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In 1990, then-President George H.W. Bush signed the Jeanne Clery Disclosure of Campus Security Policy and Campus Crime Statistics Act into law. Commonly known as the Clery Act, the legislation’s creation was the result of efforts by Constance and Howard Clery after their daughter, Jeanne, was sexually assaulted and murdered in her Lehigh University dorm room by another student in 1986.
In a lawsuit against the university, the Clerys argued that if an organized record of campus crime had been made available — 38 violent crimes had occurred in the previous three years — Jeanne would not have attended Lehigh.
The Clery Act made it a requirement for all higher education institutions that receive federal student aid funding to provide such a report to its students annually. It also mandates that a college or university keep a daily crime log and provide timely warnings of threats to the campus community — like the security alerts students and faculty receive from time to time at the University of Utah.
Clery and the U
To comply with these rules, the U releases an annual campus safety report — commonly called the Clery report — each fall for the previous calendar year. In that report, statistics on crimes including murder, sex offenses, robbery, assault, burglary, vehicle theft and arson are all reported, broken down by year and where they occurred on campus. Each report includes data for the three previous years. Arrests for weapons, drugs and alcohol are also included.
The locations where crimes were committed is divided into two categories: on-campus — defined as greater campus and residence halls — and off-campus property, which is further split into public and non-campus property. Definitions of each of these sub-categories are provided in the law, in the annual report and in the U’s campus security regulations.
The Murder of Katherine Peralta
On Dec. 29, 2016 Katherine Peralta was shot and killed by her husband, Richard Peralta, in the parking lot of ARUP Laboratories in the University of Utah’s Research Park, which is East of main campus. Peralta then turned the gun on himself. University police responded, with help from the Salt Lake City Police Department to complete crime scene investigation and autopsy reports for both Katherine and Richard. Then-U Police Chief Dale Brophy provided the on-scene statement for local press. According to police records, University police carried out the bulk of the investigation, handling things like witness interviews and obtaining phone records.
ARUP is a University of Utah non-profit enterprise — run in-part by the Department of Pathology — and the property that the laboratory sits on is owned by the U, according to state business and property databases.
In the annual Clery report, the University is required to provide a statement on campus law enforcement’s authority. The 2017 report states, “[University of Utah Department of Public Safety] has primary jurisdiction on the University of Utah Campus, at University Student Apartments, and at university owned offices in Research Park,” where ARUP is located.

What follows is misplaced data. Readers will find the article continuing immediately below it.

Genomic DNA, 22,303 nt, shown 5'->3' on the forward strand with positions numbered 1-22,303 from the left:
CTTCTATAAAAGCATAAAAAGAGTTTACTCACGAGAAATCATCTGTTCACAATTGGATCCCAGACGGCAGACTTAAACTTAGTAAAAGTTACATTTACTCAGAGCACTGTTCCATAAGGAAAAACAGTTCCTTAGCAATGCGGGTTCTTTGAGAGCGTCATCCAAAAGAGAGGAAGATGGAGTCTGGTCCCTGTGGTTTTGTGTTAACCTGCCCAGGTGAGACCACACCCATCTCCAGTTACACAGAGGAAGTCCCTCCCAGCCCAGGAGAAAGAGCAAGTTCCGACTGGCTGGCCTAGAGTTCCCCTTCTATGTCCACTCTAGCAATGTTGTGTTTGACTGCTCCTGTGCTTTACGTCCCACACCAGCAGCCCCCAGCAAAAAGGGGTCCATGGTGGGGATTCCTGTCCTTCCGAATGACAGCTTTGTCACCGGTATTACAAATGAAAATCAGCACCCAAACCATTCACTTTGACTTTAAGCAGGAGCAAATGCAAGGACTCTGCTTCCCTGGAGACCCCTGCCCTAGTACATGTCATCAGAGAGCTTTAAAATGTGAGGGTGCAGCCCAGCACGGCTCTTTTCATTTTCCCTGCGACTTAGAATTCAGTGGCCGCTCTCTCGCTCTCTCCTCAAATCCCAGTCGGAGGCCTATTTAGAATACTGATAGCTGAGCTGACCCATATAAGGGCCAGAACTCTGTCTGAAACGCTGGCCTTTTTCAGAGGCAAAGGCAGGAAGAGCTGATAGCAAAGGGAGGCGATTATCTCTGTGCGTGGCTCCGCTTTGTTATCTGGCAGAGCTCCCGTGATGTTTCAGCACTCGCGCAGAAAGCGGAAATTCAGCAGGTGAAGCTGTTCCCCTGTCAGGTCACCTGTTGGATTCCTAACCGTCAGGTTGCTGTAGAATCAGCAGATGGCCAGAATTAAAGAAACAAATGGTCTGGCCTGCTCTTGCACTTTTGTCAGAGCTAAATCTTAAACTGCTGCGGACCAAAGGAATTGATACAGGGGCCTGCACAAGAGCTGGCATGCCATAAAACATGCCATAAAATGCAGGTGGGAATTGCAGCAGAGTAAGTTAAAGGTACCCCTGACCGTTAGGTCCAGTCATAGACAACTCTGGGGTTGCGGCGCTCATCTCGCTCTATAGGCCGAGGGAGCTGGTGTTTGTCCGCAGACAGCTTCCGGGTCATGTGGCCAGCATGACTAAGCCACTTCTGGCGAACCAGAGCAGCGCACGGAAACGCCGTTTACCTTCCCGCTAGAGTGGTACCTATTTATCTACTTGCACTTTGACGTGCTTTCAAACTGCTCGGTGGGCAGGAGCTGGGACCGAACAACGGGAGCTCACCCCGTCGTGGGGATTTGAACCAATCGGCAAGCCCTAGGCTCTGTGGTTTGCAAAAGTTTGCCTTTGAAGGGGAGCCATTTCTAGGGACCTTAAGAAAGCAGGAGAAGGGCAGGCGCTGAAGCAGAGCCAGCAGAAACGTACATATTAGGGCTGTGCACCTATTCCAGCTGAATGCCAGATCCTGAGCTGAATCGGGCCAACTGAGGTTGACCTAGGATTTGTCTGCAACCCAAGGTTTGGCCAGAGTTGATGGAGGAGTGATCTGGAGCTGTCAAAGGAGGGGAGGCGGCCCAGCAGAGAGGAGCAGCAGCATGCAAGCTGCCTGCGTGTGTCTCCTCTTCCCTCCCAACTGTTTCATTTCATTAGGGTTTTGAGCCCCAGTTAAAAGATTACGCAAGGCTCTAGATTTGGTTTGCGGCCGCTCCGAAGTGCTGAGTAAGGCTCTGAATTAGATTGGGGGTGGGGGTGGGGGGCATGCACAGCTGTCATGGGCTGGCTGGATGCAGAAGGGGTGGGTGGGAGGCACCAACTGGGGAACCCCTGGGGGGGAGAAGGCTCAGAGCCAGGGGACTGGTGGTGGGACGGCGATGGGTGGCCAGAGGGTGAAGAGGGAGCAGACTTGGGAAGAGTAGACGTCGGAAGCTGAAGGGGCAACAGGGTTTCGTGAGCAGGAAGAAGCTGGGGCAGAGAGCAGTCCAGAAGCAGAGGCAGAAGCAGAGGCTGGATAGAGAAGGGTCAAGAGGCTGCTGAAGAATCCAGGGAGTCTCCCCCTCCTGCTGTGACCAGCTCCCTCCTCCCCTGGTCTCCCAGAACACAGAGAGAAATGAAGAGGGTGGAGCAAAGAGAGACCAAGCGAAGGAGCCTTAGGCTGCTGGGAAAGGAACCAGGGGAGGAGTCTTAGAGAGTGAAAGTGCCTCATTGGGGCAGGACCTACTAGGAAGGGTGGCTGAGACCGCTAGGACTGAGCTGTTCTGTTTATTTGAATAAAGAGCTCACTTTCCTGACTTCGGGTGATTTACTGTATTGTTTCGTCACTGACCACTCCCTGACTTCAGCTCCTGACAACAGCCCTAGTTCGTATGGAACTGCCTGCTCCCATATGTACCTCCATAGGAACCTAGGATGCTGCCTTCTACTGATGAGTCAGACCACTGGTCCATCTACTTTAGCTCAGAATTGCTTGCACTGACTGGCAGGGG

Despite this, Katherine Peralta’s murder is not included in that year’s Clery report, or any subsequent one.
The Question of Inclusion
The property status, claim of jurisdiction and the fact that U police responded to the shots fired report ultimately don’t matter, at least not under the Clery Act. This is because — for both on-campus and non-campus property — the physical land must be used in a specific way for a crime committed there to be included in the Clery report.
“In order to be considered on-campus property, the building has to be used in a certain way. So there has to be a certain type of student use of the building. They have to be using that building for educational purposes, whether it’s internships or classes or something like that. […] Ultimately, Clery comes down to student use,” said Annalisa Purser, associate director of communications for the U.
She said students may work at the building but, if the job or internship is not an official university sponsored work opportunity, the building that the student works in likely won’t be considered relevant for the purposes of the Clery report. It’s this important distinction that led the U to omit Peralta’s murder from the reports following her murder.
“I think if you look at laws in general, especially these types where you are reporting, there’s always going to be these grey areas that somebody has to figure out and make a determination on,” Purser said. “Because at some point a line has to be drawn. I don’t think that that’s necessarily trying to get around on a technicality, that’s just the nature of how it works.”
U officials say the annual Clery report takes approximately 400 hours to complete, an effort which includes seven university departments. The campus police department is one of them, and reviews every crime report from the calendar year to determine what data should be included. If it’s not clear whether a crime should be included in the report, the U consults the U.S. Department of Education — the regulatory body that enforces the Clery Act — to answer these questions.
According to U spokesman Shawn Wood, in 2017 the U contacted the Department of Education in relation to Peralta’s death and that year’s report. They were told it did not meet the Clery Act’s standards and should not be included.